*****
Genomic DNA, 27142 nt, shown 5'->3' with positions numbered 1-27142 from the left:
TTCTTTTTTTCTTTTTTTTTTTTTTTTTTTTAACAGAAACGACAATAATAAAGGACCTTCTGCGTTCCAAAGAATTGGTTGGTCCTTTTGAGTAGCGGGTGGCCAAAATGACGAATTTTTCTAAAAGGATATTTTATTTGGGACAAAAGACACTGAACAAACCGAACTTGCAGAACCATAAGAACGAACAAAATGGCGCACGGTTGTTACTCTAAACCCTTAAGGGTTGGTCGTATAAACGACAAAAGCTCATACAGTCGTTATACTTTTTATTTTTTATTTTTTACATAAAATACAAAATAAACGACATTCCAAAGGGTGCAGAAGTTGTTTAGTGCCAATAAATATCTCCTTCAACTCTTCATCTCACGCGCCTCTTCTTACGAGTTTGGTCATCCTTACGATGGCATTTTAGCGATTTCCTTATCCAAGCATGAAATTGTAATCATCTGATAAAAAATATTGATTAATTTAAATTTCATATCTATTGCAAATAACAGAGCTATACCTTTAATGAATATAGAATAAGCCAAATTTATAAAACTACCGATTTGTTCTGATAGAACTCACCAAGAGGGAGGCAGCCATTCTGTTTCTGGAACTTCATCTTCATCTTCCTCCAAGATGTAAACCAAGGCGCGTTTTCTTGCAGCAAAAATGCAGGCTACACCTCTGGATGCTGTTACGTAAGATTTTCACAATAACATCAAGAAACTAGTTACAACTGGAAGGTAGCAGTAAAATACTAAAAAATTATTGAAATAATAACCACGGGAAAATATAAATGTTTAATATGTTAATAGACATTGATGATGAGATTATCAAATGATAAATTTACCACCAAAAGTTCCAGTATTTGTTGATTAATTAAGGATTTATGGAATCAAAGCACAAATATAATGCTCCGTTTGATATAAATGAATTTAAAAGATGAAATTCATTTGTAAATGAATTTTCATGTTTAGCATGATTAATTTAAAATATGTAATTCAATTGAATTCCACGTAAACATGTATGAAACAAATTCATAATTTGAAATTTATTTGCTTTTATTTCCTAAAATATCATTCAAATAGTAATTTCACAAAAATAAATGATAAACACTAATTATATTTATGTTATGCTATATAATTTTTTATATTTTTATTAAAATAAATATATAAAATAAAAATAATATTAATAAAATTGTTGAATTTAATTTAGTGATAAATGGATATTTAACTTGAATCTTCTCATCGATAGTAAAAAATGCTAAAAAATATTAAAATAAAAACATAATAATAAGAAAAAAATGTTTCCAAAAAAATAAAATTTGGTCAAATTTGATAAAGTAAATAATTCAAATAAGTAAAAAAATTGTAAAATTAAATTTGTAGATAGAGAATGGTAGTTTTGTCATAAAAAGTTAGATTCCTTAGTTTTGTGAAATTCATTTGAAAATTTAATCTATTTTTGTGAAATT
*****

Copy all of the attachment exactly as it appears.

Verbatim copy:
Genomic DNA, 27142 nt, shown 5'->3' with positions numbered 1-27142 from the left:
TTCTTTTTTTCTTTTTTTTTTTTTTTTTTTTAACAGAAACGACAATAATAAAGGACCTTCTGCGTTCCAAAGAATTGGTTGGTCCTTTTGAGTAGCGGGTGGCCAAAATGACGAATTTTTCTAAAAGGATATTTTATTTGGGACAAAAGACACTGAACAAACCGAACTTGCAGAACCATAAGAACGAACAAAATGGCGCACGGTTGTTACTCTAAACCCTTAAGGGTTGGTCGTATAAACGACAAAAGCTCATACAGTCGTTATACTTTTTATTTTTTATTTTTTACATAAAATACAAAATAAACGACATTCCAAAGGGTGCAGAAGTTGTTTAGTGCCAATAAATATCTCCTTCAACTCTTCATCTCACGCGCCTCTTCTTACGAGTTTGGTCATCCTTACGATGGCATTTTAGCGATTTCCTTATCCAAGCATGAAATTGTAATCATCTGATAAAAAATATTGATTAATTTAAATTTCATATCTATTGCAAATAACAGAGCTATACCTTTAATGAATATAGAATAAGCCAAATTTATAAAACTACCGATTTGTTCTGATAGAACTCACCAAGAGGGAGGCAGCCATTCTGTTTCTGGAACTTCATCTTCATCTTCCTCCAAGATGTAAACCAAGGCGCGTTTTCTTGCAGCAAAAATGCAGGCTACACCTCTGGATGCTGTTACGTAAGATTTTCACAATAACATCAAGAAACTAGTTACAACTGGAAGGTAGCAGTAAAATACTAAAAAATTATTGAAATAATAACCACGGGAAAATATAAATGTTTAATATGTTAATAGACATTGATGATGAGATTATCAAATGATAAATTTACCACCAAAAGTTCCAGTATTTGTTGATTAATTAAGGATTTATGGAATCAAAGCACAAATATAATGCTCCGTTTGATATAAATGAATTTAAAAGATGAAATTCATTTGTAAATGAATTTTCATGTTTAGCATGATTAATTTAAAATATGTAATTCAATTGAATTCCACGTAAACATGTATGAAACAAATTCATAATTTGAAATTTATTTGCTTTTATTTCCTAAAATATCATTCAAATAGTAATTTCACAAAAATAAATGATAAACACTAATTATATTTATGTTATGCTATATAATTTTTTATATTTTTATTAAAATAAATATATAAAATAAAAATAATATTAATAAAATTGTTGAATTTAATTTAGTGATAAATGGATATTTAACTTGAATCTTCTCATCGATAGTAAAAAATGCTAAAAAATATTAAAATAAAAACATAATAATAAGAAAAAAATGTTTCCAAAAAAATAAAATTTGGTCAAATTTGATAAAGTAAATAATTCAAATAAGTAAAAAAATTGTAAAATTAAATTTGTAGATAGAGAATGGTAGTTTTGTCATAAAAAGTTAGATTCCTTAGTTTTGTGAAATTCATTTGAAAATTTAATCTATTTTTGTGAAATT